After being formed into various sizes and shapes, the cheese is left to in a bath of salt water for a minimum of 4 hours to acquire its acidic, salty, and creamy taste. Mesmerized by the pulling and plucking of the cheese from its ‘mother ball’, I could barely wait to CONSUME.
Some Bufala Mozzarella Facts for the Ignorant Eater:
Never put mozzarella in the fridge, if its the fresh kind thats sold in a plastic bag full of water. In cold temperatures the cheese becomes dry and flavorless. It can last outside the fridge for 4-5 days at a room temp of 60-68F.
When cutting into a piece of fresh mozzarella, finding water in the cheese mass is not an indication of high quality.
Though this product has seen a lot of controversy in the past, with tainting and impure milk scandals, it remains nonetheless the pride of Campania. To be honest after a week of eating this stuff I can’t look at it for a while, but oversaturation of the product by no means it isn’t good. Mozzarella di Bufala Campana makes string cheese seem like a white stick of plasticized doom.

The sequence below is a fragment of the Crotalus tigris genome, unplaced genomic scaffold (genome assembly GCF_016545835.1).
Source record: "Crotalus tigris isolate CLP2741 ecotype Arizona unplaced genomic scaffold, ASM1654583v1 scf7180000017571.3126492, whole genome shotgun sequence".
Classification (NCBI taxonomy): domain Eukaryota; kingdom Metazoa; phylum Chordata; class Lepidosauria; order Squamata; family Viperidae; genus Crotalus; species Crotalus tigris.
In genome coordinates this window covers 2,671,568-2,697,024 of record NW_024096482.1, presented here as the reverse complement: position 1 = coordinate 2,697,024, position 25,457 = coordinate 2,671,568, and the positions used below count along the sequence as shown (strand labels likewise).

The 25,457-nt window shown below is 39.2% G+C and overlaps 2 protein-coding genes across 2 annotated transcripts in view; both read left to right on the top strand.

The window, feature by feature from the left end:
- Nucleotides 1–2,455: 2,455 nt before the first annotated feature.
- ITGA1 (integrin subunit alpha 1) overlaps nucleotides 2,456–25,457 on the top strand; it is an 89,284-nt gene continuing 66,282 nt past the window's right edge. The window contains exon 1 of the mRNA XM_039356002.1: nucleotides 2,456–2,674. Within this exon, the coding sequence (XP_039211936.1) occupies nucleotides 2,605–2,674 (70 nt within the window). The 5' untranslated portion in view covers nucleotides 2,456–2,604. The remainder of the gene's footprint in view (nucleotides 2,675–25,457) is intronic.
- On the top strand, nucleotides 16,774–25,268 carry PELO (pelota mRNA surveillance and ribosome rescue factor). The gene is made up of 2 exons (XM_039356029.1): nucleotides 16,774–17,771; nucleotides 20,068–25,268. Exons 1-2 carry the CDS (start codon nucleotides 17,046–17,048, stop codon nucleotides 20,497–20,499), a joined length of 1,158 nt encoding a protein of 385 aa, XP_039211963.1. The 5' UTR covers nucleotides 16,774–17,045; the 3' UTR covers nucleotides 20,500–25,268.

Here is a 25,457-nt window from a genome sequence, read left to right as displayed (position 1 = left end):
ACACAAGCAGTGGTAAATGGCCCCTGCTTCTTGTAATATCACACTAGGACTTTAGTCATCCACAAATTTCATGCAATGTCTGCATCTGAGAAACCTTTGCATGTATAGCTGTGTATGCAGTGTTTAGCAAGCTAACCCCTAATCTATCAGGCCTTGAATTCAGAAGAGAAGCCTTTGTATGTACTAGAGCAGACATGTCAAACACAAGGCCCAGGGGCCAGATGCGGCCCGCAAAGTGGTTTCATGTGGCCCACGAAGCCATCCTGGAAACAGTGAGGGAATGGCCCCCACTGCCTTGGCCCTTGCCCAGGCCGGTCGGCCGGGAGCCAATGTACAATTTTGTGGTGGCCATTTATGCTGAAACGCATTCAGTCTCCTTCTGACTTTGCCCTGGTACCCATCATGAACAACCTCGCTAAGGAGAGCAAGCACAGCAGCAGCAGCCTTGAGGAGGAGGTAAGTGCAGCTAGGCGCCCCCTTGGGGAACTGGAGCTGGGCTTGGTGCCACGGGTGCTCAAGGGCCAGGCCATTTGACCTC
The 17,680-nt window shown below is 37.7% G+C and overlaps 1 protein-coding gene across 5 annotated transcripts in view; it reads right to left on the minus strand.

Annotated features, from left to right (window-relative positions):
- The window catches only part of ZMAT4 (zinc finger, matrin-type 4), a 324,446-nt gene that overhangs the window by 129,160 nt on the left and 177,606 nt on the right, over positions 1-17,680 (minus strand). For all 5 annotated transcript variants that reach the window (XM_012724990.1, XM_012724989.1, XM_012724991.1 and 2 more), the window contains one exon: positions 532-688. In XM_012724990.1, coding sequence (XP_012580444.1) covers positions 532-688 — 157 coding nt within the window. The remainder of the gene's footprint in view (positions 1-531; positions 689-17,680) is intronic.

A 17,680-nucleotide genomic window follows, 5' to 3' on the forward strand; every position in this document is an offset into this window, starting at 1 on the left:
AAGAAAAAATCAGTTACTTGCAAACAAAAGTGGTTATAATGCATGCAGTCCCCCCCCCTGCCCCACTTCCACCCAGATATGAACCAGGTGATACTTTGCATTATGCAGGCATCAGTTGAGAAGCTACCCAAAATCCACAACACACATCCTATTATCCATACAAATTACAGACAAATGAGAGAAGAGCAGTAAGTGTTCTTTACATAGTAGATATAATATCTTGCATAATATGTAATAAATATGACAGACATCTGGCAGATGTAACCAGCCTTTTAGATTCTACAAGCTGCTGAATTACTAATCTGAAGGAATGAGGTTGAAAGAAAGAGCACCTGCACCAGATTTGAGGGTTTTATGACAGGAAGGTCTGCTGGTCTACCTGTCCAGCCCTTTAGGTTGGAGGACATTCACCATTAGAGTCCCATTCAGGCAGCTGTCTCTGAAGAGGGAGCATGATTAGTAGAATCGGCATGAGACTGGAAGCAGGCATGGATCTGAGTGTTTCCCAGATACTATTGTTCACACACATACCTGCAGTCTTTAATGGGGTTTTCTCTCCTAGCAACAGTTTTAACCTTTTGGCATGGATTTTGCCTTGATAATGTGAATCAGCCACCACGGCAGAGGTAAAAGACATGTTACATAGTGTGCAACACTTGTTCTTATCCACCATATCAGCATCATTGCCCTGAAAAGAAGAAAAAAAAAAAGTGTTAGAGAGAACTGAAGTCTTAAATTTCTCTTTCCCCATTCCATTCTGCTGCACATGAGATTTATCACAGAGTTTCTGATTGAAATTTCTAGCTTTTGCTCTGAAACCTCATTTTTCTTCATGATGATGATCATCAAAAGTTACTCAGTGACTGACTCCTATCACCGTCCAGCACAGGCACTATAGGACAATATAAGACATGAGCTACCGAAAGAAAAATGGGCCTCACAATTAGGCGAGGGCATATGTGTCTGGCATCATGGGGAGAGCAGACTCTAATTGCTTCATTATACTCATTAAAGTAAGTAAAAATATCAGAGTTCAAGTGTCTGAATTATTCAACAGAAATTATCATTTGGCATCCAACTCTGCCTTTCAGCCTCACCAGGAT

Amongst the chaos of trash-littered streets, whizzing cars and vespas, and whistling men dressed in various shades of purple, in Naples, Pizza is king.
Pizza: a fantastical almost hypnotizing dish with baffling simplicity. Flour, Water, and Yeast are the main components to this traditional recipe that helped to put Italy on the map as one the world’s most respected food capitals. Born in Naples, it is here that pizza is not only a filling dinner, but a testament to the very heart Neapolitan culture.
Unlike other pizza variations, the Pizza Napoletana can be recognized by its slightly raised crust and chewy texture. This pizza is a bit more doughy than the Roman variation, which is typically flat and crunchy. The most typical recipe is the Pizza Margherita, which is simply fresh tomato sauce, Buffalo Mozzarella, and fresh basil.